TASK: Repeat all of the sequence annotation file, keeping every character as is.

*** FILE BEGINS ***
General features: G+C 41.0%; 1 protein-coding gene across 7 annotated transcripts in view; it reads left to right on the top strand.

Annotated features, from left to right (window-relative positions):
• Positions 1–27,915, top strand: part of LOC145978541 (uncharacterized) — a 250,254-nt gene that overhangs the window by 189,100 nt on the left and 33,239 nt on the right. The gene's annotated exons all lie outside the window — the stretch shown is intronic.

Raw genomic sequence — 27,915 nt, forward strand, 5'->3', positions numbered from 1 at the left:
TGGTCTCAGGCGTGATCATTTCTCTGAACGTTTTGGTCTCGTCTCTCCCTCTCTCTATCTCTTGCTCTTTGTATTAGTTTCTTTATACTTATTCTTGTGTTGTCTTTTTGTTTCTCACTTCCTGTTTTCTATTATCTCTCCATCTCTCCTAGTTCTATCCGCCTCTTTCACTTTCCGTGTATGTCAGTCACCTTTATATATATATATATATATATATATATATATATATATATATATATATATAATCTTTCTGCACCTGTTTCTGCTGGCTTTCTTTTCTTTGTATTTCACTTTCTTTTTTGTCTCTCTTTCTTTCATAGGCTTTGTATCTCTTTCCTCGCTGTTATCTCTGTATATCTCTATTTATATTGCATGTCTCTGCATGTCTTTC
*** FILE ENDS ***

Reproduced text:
General features: G+C 41.0%; 1 protein-coding gene across 7 annotated transcripts in view; it reads left to right on the top strand.

Annotated features, from left to right (window-relative positions):
• Positions 1–27,915, top strand: part of LOC145978541 (uncharacterized) — a 250,254-nt gene that overhangs the window by 189,100 nt on the left and 33,239 nt on the right. The gene's annotated exons all lie outside the window — the stretch shown is intronic.

Raw genomic sequence — 27,915 nt, forward strand, 5'->3', positions numbered from 1 at the left:
TGGTCTCAGGCGTGATCATTTCTCTGAACGTTTTGGTCTCGTCTCTCCCTCTCTCTATCTCTTGCTCTTTGTATTAGTTTCTTTATACTTATTCTTGTGTTGTCTTTTTGTTTCTCACTTCCTGTTTTCTATTATCTCTCCATCTCTCCTAGTTCTATCCGCCTCTTTCACTTTCCGTGTATGTCAGTCACCTTTATATATATATATATATATATATATATATATATATATATATATATATATAATCTTTCTGCACCTGTTTCTGCTGGCTTTCTTTTCTTTGTATTTCACTTTCTTTTTTGTCTCTCTTTCTTTCATAGGCTTTGTATCTCTTTCCTCGCTGTTATCTCTGTATATCTCTATTTATATTGCATGTCTCTGCATGTCTTTC